ZC: Zi Count

This simple segment of program counts number of Western words, number of Chinese characters, number of two-byte-width punctuation marks, from stdin. It writes, in this order, to stdout.

A Western word is defined to be any ASCII (plus a few Latin-1 codes) string that is separated by an ASCII blank space or by a Chinese character. A Chinese character is defined to be any Big-5 code, and a two-byte-width punctuation mark is determined by the S-code function s_punct. One can substract the third number from the second number to get a closer estimate on how many Chinese words are in a document.

For example, given the input

This is a測驗,and
there is a全形 space.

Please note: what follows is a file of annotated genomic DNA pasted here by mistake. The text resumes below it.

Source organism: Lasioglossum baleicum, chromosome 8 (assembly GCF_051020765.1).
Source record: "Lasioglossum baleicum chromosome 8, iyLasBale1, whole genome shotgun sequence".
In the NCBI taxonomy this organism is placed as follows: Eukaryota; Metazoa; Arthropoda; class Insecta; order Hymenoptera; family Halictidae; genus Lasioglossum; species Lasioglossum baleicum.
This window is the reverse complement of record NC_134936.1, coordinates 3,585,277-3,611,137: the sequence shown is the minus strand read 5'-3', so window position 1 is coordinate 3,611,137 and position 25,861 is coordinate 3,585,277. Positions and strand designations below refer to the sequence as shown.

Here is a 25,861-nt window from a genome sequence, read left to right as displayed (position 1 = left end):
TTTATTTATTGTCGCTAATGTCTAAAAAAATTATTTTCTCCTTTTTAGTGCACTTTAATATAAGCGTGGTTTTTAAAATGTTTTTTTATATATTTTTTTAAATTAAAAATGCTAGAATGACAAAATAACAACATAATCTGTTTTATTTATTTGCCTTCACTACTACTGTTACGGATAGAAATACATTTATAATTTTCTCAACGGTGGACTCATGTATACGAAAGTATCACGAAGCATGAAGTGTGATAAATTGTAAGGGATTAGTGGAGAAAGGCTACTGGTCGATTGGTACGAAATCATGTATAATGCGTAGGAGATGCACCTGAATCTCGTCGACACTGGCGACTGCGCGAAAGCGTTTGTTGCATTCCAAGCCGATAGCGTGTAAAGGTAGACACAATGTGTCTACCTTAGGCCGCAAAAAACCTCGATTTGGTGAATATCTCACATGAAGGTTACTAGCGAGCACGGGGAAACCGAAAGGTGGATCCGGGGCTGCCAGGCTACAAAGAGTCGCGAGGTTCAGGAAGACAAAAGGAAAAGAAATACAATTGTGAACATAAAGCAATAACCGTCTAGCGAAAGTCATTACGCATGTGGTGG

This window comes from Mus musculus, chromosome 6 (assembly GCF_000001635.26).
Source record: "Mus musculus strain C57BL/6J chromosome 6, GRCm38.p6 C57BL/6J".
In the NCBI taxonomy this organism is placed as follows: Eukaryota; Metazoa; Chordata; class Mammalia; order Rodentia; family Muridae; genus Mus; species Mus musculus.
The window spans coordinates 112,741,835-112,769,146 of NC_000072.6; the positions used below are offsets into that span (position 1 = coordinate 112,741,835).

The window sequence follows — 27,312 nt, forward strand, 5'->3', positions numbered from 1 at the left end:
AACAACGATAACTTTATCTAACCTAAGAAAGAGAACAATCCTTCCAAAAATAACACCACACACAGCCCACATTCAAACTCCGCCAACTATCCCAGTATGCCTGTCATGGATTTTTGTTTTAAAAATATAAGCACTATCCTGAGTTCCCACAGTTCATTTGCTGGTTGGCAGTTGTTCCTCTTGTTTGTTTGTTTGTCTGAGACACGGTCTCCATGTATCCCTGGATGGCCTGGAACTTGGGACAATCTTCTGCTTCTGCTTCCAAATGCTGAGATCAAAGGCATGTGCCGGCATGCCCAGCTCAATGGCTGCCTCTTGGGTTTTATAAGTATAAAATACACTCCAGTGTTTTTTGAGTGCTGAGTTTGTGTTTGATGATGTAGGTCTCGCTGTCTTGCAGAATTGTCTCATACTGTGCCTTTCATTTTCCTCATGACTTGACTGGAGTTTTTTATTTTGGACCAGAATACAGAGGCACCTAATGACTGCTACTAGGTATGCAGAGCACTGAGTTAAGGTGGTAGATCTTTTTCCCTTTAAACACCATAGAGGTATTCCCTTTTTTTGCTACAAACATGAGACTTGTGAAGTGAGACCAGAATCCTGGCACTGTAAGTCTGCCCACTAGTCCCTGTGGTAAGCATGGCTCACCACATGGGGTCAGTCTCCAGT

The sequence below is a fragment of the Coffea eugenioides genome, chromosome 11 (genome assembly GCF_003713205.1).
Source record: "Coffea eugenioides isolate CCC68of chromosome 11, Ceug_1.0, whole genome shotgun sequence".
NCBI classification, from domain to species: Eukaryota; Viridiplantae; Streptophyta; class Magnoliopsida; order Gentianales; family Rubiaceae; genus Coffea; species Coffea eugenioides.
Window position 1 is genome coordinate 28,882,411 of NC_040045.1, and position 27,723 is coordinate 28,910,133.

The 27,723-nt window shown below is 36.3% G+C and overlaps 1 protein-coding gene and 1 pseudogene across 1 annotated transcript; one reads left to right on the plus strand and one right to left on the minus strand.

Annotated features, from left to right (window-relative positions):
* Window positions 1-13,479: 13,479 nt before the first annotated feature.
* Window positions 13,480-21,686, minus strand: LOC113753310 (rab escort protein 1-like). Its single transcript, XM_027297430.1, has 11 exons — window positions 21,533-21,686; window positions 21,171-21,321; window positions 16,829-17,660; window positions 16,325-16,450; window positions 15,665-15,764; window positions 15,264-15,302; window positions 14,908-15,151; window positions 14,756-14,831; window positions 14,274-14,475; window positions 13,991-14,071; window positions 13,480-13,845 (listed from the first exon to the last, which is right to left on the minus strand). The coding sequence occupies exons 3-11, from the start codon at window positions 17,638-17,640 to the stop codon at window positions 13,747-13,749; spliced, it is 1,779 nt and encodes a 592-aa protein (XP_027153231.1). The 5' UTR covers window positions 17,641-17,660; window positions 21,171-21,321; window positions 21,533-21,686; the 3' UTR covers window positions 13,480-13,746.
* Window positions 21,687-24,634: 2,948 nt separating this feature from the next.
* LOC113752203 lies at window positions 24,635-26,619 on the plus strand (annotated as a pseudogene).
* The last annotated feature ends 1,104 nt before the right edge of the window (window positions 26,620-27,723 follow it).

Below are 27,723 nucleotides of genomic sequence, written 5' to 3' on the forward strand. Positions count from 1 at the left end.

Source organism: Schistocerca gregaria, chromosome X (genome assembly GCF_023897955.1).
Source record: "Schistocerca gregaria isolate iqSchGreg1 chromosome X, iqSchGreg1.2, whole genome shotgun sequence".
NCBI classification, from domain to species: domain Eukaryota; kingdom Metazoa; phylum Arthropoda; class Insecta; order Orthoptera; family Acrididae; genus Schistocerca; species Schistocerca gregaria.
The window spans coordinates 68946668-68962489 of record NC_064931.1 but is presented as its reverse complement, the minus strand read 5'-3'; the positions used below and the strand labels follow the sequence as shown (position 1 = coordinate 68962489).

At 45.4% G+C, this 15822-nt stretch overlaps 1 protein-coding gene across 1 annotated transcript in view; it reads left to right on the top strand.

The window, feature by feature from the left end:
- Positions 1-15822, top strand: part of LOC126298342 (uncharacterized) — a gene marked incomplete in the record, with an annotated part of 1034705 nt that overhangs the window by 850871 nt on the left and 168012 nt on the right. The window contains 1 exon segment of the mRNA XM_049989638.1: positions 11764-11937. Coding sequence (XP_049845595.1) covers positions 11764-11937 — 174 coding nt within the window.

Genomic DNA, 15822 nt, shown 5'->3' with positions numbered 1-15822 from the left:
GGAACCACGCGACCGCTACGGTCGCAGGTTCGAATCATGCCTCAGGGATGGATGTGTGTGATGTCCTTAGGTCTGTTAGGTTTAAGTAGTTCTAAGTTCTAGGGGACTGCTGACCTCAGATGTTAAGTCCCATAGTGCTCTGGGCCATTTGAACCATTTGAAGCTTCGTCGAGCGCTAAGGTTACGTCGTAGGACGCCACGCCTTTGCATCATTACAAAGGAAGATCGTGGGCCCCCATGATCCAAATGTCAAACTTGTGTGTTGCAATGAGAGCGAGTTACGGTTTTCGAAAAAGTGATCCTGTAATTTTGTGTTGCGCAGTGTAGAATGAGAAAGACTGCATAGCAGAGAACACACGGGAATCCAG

The UNIX wc thinks there are 6 words, note that there is a two-byte-width space between is and a on the second line. But zc thinks there are 8 Western words, 6 Chinese characters, among which 2 are two-bute-width punctuations.

A full sized zc shall check more command line arguments, and may take more than one input file. But the basic operations are here.

#include <stdio.h>
#include "s_code.h"

#define IN 1  /*inside a word */
#define OUT 0 /* outside a word */

main() {
    int c, np, nw, nz, state;
    state = OUT;
    nw = nz = np = 0;
    while ((c = s_getchar(BIG5)) != EOF) {
	if (s_wd(c) == 2) {
	    if (s_punct(c)) ++np;
	    if (state == IN) state = OUT;
	else {
	    if (s_space(c))
		state = OUT;
	    else if (state == OUT) {
		state = IN;
    printf("\t %d %d %d\n",nw, nz, np);

Created: Jan 14, 1996
Last Revised: Jan 14, 1996
© Copyright 1996 Wei-Chang Shann